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  • SPIE Medical Imaging: Advancing Public Health
Feb 2010
Gary Boas

Feb. 18, 2010 — Here in Southern California we have difficulty grasping the true nature of weather extremes. We hear reports of storms burying Boston, Philly and DC under several feet of snow. We might even comment on how rough the winter has been for those in the Northeast. In the end, though, it’s all just an abstraction, an experiential remove, as if you were telling us about the conditions on Mars.*

So when I found myself sitting in a large hall in the Town and Country Convention Center—maybe a mile from my house here in San Diego—gazing at a recent photo of the NIH campus, a mostly white canvas with buildings and cars only occasionally visible amidst the sloping snowdrifts, I was finally struck by the enormity of the storms. After pondering their severity for another moment I heard Dr. Roderic Pettigrew, director of the NIH-National Institute of Biomedical Imaging and Bioengineering, say something about how the photo “underscores the power of imaging,” invoking the old adage about the number of words a picture is worth.

Dr. Pettigrew was speaking at the SPIE Medical Imaging conference, which took place at the Town and Country this week. In his excellent plenary presentation—“Perspectives on Biomedical Imaging and Its Role in Advancing Public Health”—he spoke of the power of imaging in both providing answers and stimulating questions across the field of biomedical research.

He also discussed the practical value of imaging in the public health arena. First, he said, imaging facilitates investigations of the fundamental mechanisms of disease, leading us to new observations, new theories and new explanations. At the same time, it has played an important role in recent years in accelerating diagnostics. As health care moves from post-symptom to preclinical assessment, from reactive to proactive, imaging has given us the tools to identify diseases at earlier stages. And it has helped to advance therapeutics in significant ways—with the development of minimally invasive image-guided interventions, for example.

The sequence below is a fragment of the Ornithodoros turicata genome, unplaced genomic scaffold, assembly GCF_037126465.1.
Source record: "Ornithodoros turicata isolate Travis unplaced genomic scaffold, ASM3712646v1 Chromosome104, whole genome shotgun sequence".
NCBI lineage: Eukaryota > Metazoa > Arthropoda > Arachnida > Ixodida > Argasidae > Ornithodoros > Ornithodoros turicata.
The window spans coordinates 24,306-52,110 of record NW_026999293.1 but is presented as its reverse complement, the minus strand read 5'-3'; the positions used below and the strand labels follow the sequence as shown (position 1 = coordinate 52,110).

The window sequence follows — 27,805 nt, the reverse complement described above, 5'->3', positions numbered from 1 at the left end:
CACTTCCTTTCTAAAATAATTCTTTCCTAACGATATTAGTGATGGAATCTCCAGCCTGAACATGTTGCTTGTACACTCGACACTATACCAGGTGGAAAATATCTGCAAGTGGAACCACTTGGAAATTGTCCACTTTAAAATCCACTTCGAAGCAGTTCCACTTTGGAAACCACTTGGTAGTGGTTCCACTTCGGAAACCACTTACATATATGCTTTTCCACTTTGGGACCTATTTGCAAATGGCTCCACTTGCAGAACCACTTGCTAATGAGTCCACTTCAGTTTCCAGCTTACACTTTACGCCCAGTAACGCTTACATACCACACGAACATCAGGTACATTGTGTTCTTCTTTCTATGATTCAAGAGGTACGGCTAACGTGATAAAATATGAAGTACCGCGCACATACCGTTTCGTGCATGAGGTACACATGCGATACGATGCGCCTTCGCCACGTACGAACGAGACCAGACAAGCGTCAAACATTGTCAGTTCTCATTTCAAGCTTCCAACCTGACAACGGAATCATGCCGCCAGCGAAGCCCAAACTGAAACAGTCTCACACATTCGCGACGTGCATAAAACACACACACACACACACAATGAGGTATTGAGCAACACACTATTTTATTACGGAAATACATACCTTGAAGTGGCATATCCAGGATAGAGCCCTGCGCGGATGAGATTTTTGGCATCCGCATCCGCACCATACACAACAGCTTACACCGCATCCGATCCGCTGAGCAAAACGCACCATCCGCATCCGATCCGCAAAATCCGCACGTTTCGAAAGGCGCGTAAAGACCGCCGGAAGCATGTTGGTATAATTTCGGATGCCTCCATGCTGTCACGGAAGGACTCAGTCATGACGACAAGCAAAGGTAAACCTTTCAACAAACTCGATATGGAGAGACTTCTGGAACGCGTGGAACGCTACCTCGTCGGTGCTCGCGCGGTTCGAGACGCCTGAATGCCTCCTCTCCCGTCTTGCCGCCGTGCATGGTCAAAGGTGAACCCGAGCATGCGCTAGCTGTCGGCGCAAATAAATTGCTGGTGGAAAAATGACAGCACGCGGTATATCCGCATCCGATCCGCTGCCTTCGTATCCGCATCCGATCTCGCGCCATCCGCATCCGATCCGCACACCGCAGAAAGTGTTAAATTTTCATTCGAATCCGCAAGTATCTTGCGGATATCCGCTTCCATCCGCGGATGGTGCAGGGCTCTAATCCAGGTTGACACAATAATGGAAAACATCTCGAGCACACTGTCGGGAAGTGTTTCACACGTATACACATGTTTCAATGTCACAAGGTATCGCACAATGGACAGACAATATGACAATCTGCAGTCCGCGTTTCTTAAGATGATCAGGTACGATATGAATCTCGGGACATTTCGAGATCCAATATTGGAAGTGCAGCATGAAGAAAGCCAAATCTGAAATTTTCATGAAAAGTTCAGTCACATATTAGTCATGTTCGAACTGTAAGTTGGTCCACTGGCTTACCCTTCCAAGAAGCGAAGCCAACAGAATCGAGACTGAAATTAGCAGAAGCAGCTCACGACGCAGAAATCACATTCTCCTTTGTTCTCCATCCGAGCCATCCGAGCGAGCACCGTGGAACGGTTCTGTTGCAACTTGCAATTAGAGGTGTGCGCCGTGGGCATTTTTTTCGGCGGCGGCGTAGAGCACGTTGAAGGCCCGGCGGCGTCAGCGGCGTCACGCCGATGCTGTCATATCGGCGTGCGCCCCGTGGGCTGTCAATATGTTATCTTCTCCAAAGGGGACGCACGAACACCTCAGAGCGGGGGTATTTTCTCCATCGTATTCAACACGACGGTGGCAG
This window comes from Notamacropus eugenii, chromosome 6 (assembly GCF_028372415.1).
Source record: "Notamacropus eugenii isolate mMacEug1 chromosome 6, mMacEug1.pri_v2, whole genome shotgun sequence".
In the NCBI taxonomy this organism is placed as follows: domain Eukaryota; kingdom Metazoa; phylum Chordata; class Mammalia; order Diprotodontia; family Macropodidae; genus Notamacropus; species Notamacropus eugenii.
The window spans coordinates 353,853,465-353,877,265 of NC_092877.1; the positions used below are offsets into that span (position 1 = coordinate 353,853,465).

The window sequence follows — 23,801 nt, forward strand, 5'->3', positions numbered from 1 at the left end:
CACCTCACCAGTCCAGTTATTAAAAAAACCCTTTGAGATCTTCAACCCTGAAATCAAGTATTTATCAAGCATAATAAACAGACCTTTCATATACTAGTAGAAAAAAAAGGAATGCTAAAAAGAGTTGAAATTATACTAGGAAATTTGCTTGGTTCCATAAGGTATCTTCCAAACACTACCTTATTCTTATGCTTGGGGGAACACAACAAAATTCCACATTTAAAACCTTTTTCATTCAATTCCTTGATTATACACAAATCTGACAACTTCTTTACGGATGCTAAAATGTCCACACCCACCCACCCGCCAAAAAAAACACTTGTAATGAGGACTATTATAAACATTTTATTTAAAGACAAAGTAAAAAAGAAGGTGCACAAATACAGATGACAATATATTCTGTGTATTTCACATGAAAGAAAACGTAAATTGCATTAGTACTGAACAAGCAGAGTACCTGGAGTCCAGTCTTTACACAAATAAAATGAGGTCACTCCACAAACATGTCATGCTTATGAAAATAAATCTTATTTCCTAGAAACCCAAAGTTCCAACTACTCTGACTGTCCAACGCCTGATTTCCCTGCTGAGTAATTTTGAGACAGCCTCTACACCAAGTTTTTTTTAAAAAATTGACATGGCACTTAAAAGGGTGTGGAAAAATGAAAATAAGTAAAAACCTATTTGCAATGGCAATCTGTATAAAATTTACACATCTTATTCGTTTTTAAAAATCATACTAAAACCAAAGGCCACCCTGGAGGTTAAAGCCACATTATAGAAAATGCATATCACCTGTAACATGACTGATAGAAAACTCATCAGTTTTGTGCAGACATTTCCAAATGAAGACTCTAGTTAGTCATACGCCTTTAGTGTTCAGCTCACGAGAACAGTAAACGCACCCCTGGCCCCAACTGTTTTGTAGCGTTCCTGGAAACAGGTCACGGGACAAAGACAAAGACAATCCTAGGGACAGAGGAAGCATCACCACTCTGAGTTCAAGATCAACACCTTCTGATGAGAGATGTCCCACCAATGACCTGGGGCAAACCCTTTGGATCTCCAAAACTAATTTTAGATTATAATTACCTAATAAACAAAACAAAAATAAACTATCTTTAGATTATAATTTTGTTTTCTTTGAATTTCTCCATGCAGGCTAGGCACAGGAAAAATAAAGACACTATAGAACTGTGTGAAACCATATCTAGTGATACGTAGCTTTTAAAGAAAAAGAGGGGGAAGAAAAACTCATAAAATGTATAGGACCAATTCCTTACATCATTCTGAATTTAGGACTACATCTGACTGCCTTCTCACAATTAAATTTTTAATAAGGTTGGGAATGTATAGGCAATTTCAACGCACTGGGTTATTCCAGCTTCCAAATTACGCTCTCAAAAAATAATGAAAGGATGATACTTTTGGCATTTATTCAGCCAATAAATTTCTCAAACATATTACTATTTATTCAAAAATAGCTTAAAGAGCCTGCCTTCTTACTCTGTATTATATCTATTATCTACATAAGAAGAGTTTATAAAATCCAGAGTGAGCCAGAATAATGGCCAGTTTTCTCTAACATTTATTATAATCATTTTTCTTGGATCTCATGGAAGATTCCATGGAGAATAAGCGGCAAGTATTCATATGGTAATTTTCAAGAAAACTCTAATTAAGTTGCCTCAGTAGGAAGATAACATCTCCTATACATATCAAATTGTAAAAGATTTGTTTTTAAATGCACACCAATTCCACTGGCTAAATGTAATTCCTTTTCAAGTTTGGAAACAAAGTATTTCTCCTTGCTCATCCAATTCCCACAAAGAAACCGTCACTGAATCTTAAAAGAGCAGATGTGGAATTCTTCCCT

Finally, Dr. Pettigrew talked about theranostics (or theragnostics with a “g,” depending on your inclination), the combination of therapy and diagnostics. “This is certainly an idea whose time has come,” he said, citing work by Gayle Woloschak in developing multifunctional probes for gene-specific diagnosis and treatment. “It is where we are headed with biomedical imaging.”

In the Q&A session immediately following the presentation, the conversation turned to the high cost of health care. The first audience member to step up to the microphone noted that imaging has been blamed for these high costs, and asked Dr. Pettigrew to comment.

Dr. Pettigrew acknowledged the “ominous issue” of advanced technology as a cost driver, adding that this has been a consequence of several factors: the practice of defensive medicine, over-utilization of imaging and self-referral. “We have to take ownership of the problem and address it so those patients who really need the tests are not impeded. We need to use the technology more prudently.”

Ultimately, he said, “we need more health care for less money. And the only way to achieve this is through technological innovation. Ergo, the need for the people in this audience.”

*I grew up and have spent most of my adult life in the Northeast, but Southern California somehow makes you forget all that.

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